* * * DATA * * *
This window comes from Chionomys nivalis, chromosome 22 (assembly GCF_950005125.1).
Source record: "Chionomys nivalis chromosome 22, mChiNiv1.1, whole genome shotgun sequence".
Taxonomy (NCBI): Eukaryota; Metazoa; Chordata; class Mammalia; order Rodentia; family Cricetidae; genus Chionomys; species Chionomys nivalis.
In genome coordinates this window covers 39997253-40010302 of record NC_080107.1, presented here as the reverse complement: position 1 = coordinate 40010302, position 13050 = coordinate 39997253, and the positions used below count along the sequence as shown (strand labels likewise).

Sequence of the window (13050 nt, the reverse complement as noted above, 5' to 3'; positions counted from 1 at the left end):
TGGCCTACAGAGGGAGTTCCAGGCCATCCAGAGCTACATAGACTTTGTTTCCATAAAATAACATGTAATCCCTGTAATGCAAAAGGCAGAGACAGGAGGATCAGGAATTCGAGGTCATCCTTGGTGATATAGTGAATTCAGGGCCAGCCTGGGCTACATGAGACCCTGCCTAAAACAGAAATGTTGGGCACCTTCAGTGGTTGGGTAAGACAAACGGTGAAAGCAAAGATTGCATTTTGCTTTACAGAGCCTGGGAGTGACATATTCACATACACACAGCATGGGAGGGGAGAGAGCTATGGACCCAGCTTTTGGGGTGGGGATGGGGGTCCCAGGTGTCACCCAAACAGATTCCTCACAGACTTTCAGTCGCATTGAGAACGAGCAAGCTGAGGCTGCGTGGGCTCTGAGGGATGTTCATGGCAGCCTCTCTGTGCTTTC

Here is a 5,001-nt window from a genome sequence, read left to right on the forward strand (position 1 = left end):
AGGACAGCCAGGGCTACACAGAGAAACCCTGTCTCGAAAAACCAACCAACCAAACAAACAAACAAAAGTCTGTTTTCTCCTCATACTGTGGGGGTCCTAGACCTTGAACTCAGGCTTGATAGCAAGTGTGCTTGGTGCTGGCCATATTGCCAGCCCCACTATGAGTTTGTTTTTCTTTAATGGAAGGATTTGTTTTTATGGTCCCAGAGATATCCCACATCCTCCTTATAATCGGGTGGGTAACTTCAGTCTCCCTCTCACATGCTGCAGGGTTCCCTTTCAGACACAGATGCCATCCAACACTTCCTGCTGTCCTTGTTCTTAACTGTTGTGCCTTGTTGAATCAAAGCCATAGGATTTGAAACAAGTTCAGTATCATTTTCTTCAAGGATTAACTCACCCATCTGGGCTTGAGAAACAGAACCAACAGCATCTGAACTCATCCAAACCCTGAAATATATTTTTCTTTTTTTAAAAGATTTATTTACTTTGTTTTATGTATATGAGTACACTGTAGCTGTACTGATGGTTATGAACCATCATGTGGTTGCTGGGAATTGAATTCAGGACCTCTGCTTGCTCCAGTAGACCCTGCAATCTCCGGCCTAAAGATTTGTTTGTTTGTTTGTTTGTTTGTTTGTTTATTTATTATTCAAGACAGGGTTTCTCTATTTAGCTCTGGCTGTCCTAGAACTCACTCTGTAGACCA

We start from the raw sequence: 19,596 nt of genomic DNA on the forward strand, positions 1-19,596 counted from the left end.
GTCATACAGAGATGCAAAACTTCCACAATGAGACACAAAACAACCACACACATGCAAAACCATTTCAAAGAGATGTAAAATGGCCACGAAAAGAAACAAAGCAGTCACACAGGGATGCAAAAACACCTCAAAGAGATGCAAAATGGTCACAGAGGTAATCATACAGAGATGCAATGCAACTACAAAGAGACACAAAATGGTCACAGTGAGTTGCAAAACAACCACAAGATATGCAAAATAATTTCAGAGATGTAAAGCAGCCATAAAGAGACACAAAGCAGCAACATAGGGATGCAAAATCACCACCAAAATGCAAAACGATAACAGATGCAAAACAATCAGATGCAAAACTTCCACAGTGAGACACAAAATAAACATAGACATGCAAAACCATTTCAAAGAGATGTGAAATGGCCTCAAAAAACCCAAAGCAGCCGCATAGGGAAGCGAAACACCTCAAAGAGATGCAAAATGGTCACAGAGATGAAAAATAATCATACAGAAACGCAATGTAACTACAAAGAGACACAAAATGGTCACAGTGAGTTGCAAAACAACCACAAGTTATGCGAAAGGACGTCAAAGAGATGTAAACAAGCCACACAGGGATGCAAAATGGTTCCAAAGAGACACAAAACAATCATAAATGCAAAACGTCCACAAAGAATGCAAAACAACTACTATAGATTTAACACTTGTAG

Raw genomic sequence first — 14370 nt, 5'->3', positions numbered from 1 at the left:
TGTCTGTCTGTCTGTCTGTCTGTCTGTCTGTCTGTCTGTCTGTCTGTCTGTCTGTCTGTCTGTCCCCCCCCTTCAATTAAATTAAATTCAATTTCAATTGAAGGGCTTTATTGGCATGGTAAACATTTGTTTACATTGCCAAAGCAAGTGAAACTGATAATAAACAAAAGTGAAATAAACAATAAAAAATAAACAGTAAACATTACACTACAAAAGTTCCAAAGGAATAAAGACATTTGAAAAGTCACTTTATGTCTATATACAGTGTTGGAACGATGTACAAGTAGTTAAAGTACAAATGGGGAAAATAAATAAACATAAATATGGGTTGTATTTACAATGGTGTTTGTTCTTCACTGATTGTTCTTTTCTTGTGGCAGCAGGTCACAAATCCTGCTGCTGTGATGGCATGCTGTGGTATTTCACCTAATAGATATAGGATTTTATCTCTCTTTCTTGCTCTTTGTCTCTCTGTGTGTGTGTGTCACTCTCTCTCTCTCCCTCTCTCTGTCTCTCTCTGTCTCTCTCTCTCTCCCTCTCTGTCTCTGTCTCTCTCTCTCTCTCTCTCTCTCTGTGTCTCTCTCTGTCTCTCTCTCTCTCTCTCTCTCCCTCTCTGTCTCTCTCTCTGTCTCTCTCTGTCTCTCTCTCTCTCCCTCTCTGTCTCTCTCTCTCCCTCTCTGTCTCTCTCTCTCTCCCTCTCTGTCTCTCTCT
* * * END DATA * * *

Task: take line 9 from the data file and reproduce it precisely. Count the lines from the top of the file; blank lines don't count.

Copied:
We start from the raw sequence: 19,596 nt of genomic DNA on the forward strand, positions 1-19,596 counted from the left end.